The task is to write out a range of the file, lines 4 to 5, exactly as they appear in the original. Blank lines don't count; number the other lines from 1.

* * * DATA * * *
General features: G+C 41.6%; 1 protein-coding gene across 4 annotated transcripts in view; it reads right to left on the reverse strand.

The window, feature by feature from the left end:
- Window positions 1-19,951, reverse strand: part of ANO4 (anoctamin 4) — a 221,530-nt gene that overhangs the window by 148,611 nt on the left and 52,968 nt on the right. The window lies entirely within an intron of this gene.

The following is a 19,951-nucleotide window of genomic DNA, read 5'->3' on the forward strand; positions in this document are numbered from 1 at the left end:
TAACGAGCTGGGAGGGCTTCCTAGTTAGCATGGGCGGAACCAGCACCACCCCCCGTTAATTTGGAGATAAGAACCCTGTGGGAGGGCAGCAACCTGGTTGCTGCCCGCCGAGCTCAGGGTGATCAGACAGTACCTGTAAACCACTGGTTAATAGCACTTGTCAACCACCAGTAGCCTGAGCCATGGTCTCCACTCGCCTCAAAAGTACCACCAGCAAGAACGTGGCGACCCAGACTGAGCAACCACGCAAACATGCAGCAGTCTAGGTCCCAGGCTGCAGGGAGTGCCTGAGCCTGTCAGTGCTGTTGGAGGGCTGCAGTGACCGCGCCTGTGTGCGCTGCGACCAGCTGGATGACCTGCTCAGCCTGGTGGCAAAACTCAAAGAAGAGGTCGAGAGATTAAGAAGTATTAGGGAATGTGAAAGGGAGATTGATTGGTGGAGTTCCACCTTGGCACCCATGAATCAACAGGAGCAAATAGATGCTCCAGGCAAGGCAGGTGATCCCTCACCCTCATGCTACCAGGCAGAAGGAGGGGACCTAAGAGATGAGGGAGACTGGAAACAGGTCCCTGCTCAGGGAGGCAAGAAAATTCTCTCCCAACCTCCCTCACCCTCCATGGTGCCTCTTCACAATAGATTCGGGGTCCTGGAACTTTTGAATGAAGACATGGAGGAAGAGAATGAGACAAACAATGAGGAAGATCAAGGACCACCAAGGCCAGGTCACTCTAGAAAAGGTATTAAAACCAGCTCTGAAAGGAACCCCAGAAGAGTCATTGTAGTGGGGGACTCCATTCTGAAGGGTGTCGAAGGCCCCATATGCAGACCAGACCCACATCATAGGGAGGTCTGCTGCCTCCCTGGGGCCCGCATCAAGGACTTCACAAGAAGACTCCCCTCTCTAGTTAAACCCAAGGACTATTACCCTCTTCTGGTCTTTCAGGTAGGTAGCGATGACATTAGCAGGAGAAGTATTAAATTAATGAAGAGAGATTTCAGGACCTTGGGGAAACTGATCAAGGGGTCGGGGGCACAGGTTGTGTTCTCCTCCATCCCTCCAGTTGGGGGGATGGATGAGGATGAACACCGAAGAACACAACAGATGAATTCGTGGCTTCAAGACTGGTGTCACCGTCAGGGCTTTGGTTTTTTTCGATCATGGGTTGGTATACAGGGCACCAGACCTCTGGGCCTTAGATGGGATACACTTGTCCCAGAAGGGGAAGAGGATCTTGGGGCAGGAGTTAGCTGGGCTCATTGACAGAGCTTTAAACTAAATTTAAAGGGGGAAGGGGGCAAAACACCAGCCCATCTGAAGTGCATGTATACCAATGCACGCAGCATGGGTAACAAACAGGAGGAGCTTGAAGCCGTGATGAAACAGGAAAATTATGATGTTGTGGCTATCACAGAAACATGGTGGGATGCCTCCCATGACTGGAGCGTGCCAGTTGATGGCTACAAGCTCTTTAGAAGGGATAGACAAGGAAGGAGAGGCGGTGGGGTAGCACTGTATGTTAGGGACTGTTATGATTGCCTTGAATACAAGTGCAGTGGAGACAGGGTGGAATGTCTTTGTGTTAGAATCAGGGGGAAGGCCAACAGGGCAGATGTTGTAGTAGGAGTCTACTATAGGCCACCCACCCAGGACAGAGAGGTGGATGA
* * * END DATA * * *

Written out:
The following is a 19,951-nucleotide window of genomic DNA, read 5'->3' on the forward strand; positions in this document are numbered from 1 at the left end:
TAACGAGCTGGGAGGGCTTCCTAGTTAGCATGGGCGGAACCAGCACCACCCCCCGTTAATTTGGAGATAAGAACCCTGTGGGAGGGCAGCAACCTGGTTGCTGCCCGCCGAGCTCAGGGTGATCAGACAGTACCTGTAAACCACTGGTTAATAGCACTTGTCAACCACCAGTAGCCTGAGCCATGGTCTCCACTCGCCTCAAAAGTACCACCAGCAAGAACGTGGCGACCCAGACTGAGCAACCACGCAAACATGCAGCAGTCTAGGTCCCAGGCTGCAGGGAGTGCCTGAGCCTGTCAGTGCTGTTGGAGGGCTGCAGTGACCGCGCCTGTGTGCGCTGCGACCAGCTGGATGACCTGCTCAGCCTGGTGGCAAAACTCAAAGAAGAGGTCGAGAGATTAAGAAGTATTAGGGAATGTGAAAGGGAGATTGATTGGTGGAGTTCCACCTTGGCACCCATGAATCAACAGGAGCAAATAGATGCTCCAGGCAAGGCAGGTGATCCCTCACCCTCATGCTACCAGGCAGAAGGAGGGGACCTAAGAGATGAGGGAGACTGGAAACAGGTCCCTGCTCAGGGAGGCAAGAAAATTCTCTCCCAACCTCCCTCACCCTCCATGGTGCCTCTTCACAATAGATTCGGGGTCCTGGAACTTTTGAATGAAGACATGGAGGAAGAGAATGAGACAAACAATGAGGAAGATCAAGGACCACCAAGGCCAGGTCACTCTAGAAAAGGTATTAAAACCAGCTCTGAAAGGAACCCCAGAAGAGTCATTGTAGTGGGGGACTCCATTCTGAAGGGTGTCGAAGGCCCCATATGCAGACCAGACCCACATCATAGGGAGGTCTGCTGCCTCCCTGGGGCCCGCATCAAGGACTTCACAAGAAGACTCCCCTCTCTAGTTAAACCCAAGGACTATTACCCTCTTCTGGTCTTTCAGGTAGGTAGCGATGACATTAGCAGGAGAAGTATTAAATTAATGAAGAGAGATTTCAGGACCTTGGGGAAACTGATCAAGGGGTCGGGGGCACAGGTTGTGTTCTCCTCCATCCCTCCAGTTGGGGGGATGGATGAGGATGAACACCGAAGAACACAACAGATGAATTCGTGGCTTCAAGACTGGTGTCACCGTCAGGGCTTTGGTTTTTTTCGATCATGGGTTGGTATACAGGGCACCAGACCTCTGGGCCTTAGATGGGATACACTTGTCCCAGAAGGGGAAGAGGATCTTGGGGCAGGAGTTAGCTGGGCTCATTGACAGAGCTTTAAACTAAATTTAAAGGGGGAAGGGGGCAAAACACCAGCCCATCTGAAGTGCATGTATACCAATGCACGCAGCATGGGTAACAAACAGGAGGAGCTTGAAGCCGTGATGAAACAGGAAAATTATGATGTTGTGGCTATCACAGAAACATGGTGGGATGCCTCCCATGACTGGAGCGTGCCAGTTGATGGCTACAAGCTCTTTAGAAGGGATAGACAAGGAAGGAGAGGCGGTGGGGTAGCACTGTATGTTAGGGACTGTTATGATTGCCTTGAATACAAGTGCAGTGGAGACAGGGTGGAATGTCTTTGTGTTAGAATCAGGGGGAAGGCCAACAGGGCAGATGTTGTAGTAGGAGTCTACTATAGGCCACCCACCCAGGACAGAGAGGTGGATGA